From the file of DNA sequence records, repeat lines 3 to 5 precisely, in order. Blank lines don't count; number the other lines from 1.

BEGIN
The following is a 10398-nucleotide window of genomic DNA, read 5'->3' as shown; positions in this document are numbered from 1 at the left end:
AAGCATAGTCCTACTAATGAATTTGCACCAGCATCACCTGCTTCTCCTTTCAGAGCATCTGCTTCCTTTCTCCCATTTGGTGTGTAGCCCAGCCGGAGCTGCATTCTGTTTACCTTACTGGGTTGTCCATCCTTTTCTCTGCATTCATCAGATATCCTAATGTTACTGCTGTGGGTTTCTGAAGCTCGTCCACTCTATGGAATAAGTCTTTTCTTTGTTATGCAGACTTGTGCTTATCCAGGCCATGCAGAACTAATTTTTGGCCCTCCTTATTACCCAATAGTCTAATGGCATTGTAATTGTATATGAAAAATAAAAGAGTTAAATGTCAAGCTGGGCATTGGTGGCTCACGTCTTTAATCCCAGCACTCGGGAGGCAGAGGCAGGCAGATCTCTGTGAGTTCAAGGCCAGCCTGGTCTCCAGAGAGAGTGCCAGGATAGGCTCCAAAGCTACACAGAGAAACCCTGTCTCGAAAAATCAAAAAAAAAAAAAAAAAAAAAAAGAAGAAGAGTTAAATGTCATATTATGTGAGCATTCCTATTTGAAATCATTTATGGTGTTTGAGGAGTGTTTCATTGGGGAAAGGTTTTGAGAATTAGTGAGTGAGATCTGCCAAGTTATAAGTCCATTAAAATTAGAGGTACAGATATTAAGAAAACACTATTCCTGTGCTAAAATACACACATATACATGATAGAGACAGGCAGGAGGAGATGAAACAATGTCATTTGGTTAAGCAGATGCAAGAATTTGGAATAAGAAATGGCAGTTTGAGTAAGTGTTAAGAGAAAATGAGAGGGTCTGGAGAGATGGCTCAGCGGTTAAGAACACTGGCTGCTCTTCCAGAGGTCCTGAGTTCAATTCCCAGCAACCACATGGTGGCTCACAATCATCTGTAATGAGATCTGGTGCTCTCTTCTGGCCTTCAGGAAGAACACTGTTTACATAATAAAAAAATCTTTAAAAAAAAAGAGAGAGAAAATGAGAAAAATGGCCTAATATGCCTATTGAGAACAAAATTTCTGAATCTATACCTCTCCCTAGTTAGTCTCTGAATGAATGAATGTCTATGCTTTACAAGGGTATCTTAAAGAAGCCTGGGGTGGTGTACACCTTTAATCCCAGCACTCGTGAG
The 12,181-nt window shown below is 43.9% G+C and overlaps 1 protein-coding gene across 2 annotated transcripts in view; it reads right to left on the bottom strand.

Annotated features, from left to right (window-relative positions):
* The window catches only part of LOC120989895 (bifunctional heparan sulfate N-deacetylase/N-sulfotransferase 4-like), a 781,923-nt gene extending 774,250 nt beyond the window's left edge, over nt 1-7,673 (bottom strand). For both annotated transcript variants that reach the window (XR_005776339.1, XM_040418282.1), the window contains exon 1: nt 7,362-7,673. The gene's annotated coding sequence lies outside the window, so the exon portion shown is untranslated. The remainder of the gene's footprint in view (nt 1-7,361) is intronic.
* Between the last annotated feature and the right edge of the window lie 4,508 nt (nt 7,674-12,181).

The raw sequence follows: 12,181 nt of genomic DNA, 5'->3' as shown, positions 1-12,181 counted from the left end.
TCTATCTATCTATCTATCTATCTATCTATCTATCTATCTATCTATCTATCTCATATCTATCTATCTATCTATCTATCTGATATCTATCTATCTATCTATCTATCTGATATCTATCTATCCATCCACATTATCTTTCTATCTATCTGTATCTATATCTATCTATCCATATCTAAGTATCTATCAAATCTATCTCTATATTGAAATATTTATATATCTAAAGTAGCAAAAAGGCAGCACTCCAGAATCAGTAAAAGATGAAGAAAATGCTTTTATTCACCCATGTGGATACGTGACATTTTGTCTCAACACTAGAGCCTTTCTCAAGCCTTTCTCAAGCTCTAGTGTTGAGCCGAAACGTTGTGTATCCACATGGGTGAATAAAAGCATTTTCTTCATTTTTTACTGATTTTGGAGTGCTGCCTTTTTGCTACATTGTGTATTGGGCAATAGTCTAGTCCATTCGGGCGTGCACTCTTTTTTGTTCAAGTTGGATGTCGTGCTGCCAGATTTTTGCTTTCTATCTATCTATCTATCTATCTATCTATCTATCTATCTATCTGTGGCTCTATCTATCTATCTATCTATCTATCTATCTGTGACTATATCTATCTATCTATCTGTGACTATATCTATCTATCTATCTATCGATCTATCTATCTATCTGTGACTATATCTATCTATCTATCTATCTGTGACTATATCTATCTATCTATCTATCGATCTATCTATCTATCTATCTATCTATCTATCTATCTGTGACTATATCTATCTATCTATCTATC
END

The 12,181-nt window shown below is 43.9% G+C and overlaps 1 protein-coding gene across 2 annotated transcripts in view; it reads right to left on the bottom strand.

Annotated features, from left to right (window-relative positions):
* The window catches only part of LOC120989895 (bifunctional heparan sulfate N-deacetylase/N-sulfotransferase 4-like), a 781,923-nt gene extending 774,250 nt beyond the window's left edge, over nt 1-7,673 (bottom strand). For both annotated transcript variants that reach the window (XR_005776339.1, XM_040418282.1), the window contains exon 1: nt 7,362-7,673. The gene's annotated coding sequence lies outside the window, so the exon portion shown is untranslated. The remainder of the gene's footprint in view (nt 1-7,361) is intronic.